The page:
Cyclone Tracy

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The path of Cyclone Tracy

Cyclone Tracy was a tropical cyclone that destroyed the city of Darwin, Northern Territory, Australia, from Christmas Eve to Christmas Day, 1974. It is the most compact tropical cyclone on record in Australia, with the gale force winds reaching out only 48 km (30 mi) from the centre. It is the second most compact cyclone in the world. Tropical Storm Marco of the 2008 Atlantic hurricane season had gale-force winds reaching only 19 km (12 mi) from the centre.[1][2] After forming over the Arafura Sea, the Tracy moved south and hit the city with Category 4 winds on the Australian cyclone scale. It is possible that it had reached Category 3 on the Saffir-Simpson Hurricane Scale when it made landfall.[3]

Tracy killed 71 people, caused $837 million in damage (1974 AUD) and destroyed more than 70% of Darwin's buildings, including 80% of the houses.[4] Of the 49,000 people who lived in Darwin, 20,000 people were left homeless. More than 30,000 people had to leave the city.[5] Most of Darwin's population were moved to Adelaide, Whyalla, Alice Springs and Sydney. Many people never returned to Darwin. The city was rebuilt using modern materials and updated building methods. Bruce Stannard of The Age stated that Cyclone Tracy was a "disaster ... without parallel in Australia's history."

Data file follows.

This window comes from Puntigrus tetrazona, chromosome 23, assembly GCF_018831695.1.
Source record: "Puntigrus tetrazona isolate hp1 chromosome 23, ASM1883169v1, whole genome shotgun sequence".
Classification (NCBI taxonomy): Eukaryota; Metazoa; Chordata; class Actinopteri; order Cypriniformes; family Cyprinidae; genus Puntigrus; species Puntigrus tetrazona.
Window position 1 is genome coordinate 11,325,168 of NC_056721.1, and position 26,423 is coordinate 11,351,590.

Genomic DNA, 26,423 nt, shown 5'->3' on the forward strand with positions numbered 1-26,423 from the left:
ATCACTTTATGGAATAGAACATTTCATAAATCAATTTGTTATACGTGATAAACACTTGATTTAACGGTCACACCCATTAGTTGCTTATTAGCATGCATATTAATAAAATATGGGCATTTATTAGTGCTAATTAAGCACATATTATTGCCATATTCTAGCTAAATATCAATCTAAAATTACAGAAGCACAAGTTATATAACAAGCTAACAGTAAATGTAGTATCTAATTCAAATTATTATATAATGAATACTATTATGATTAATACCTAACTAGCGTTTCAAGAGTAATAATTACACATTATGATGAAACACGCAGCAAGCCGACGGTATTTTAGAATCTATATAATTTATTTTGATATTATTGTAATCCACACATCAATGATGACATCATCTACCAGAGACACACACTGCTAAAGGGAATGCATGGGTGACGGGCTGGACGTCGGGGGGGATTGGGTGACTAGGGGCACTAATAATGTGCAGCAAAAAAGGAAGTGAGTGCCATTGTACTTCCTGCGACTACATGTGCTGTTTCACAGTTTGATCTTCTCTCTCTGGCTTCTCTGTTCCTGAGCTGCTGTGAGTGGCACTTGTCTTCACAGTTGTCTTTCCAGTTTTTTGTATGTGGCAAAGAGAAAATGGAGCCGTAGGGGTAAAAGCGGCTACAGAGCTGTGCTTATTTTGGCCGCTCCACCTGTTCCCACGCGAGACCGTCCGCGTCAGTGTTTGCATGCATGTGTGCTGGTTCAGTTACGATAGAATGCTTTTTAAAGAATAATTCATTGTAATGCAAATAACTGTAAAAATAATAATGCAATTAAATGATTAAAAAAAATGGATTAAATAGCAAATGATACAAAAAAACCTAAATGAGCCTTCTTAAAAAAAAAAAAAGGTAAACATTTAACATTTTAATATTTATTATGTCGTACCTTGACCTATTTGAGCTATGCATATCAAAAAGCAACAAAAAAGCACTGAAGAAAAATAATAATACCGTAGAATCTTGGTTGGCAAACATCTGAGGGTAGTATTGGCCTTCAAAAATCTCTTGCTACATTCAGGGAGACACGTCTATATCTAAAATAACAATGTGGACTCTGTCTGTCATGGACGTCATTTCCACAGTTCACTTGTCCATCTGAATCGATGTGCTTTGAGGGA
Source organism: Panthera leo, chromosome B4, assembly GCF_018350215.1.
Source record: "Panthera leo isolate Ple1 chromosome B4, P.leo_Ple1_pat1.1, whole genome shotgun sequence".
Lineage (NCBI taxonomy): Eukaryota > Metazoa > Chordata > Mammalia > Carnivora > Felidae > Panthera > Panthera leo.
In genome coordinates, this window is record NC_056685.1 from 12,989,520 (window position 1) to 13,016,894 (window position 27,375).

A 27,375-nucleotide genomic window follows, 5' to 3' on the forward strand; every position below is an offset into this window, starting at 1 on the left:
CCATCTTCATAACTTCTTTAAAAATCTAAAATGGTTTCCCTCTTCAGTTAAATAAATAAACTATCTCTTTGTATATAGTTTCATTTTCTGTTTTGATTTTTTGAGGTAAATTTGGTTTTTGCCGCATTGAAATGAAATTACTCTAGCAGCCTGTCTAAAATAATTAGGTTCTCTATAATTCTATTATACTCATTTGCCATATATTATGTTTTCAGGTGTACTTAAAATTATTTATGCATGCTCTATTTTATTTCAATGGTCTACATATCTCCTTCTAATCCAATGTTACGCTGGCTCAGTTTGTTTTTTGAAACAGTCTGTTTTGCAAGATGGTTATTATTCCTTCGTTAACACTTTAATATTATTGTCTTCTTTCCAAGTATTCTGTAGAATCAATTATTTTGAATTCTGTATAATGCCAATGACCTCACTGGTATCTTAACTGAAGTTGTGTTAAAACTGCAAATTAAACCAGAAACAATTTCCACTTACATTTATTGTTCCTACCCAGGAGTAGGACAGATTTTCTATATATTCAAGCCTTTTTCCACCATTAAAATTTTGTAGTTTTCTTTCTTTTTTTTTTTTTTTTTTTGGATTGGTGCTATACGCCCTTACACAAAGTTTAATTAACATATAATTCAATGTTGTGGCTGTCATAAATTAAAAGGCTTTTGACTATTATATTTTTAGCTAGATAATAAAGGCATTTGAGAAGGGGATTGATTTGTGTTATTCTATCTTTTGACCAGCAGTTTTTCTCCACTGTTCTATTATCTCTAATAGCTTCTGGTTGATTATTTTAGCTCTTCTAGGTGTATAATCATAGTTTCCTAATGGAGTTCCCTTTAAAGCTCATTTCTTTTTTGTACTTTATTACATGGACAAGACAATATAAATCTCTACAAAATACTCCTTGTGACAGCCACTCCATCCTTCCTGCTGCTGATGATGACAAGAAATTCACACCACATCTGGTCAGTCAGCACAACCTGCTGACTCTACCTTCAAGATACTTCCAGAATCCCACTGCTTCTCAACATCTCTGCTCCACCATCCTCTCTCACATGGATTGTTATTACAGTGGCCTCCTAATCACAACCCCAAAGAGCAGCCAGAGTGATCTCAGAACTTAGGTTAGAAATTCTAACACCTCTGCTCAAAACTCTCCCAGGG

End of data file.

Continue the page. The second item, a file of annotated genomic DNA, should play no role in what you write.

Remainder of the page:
References[change | change source]

  1. "FAQ : HURRICANES, TYPHOONS, AND TROPICAL CYCLONES". Atlantic Oceanographic and Meteorological Laboratory. National Oceanic and Atmospheric Administration. 2009-05-29. Retrieved 2009-05-29.
  2. "Tropical Cyclone Structure". JetStream. National Oceanic and Atmospheric Administration. 2005-10-19. Retrieved 2006-03-24.
  3. "International Best Track Archive for Climate Stewardship (HURDAT format)". National Climatic Data Center. Retrieved 29 December 2008.
  4. "Bureau of Meteorology - Frequently Asked Questions". Bureau of Meteorology. 2006. Retrieved 2006-03-24.
  5. "EMA Disasters Database - Tropical Cyclone Tracey". Emergency Management Australia. 2005-05-29. Retrieved 2006-07-07.